Beth Beck Unabridged

Tell us your story (Unabridged Version)

I’m a social and behavioral scientist – which translates into “generalist” in an R + D organization. My undergrad and grad degrees are in government and public affairs/administration. I’m currently a PhD candidate, hoping to finish this summer or early Fall 2015. My dissertation topic is Innovation through Complex Collaboration based on the case of LAUNCH: Collective Genius for a Better World – one of the innovation programs I co-founded at NASA.

I came to NASA through the Presidential Management Fellows program in 1985. I expected to stay with the federal government for two years, and head out into the world to explore the unknown. As it turns out, NASA happens to be the perfect place to explore the unknown. The mysterious, magical place called space captivated me. Decades later, I’m still at NASA – a story I would never have written for myself.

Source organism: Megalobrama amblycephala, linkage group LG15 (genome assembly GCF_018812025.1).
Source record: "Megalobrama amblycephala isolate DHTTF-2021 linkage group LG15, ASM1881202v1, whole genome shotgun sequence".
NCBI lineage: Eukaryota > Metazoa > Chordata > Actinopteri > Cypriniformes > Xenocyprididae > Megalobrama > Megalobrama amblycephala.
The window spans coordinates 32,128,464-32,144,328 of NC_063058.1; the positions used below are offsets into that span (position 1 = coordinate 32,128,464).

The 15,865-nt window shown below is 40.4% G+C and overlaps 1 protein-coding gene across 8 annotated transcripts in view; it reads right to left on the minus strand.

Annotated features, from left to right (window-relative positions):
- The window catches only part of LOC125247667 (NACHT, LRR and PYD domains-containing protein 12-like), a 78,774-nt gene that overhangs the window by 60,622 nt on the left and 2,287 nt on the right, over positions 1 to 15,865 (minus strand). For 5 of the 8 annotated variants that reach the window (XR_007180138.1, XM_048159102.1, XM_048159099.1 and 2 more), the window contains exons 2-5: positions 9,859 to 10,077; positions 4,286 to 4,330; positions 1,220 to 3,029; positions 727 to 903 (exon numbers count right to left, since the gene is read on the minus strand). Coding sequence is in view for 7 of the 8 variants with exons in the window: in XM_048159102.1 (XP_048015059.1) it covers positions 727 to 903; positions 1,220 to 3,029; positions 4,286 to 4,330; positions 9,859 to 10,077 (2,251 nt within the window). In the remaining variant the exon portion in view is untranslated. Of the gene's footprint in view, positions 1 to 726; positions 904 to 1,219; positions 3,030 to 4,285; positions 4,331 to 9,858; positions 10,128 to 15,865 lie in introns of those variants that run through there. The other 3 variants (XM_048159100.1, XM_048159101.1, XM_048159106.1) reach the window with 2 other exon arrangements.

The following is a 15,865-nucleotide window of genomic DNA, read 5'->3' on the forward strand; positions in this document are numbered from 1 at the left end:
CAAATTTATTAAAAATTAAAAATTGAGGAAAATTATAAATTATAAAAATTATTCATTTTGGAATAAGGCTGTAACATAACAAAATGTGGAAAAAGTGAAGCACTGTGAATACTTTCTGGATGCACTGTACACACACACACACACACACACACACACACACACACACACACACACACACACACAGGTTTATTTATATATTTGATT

Looking at my digital journey, I have to mark my first stop in high school in the 1970’s. It’s not a glorious beginning. In fact, it was a no-brainer job as a punch card operator at Texas State University – which paid triple the amount of any other job I’d ever had. I sat in a cold, dark room feeding a hungry computer boxes of punch cards, one at a time.

The next stop on the long and winding digital road was a coding class in grad school at the University of Texas LBJ School in the early-1980’s. Most likely, I used C programming language. Honestly, I don’t remember. What stuck with me was the content, not the coding. I wrote a program to allow linguists in remote locations to capture native language in the field, and the program worked. Side note: This one experience is echoed in recent conversations and interviews with women who code – often we care about the issues and outcomes, rather than the means. The means (code/technology) get us to where we want to go.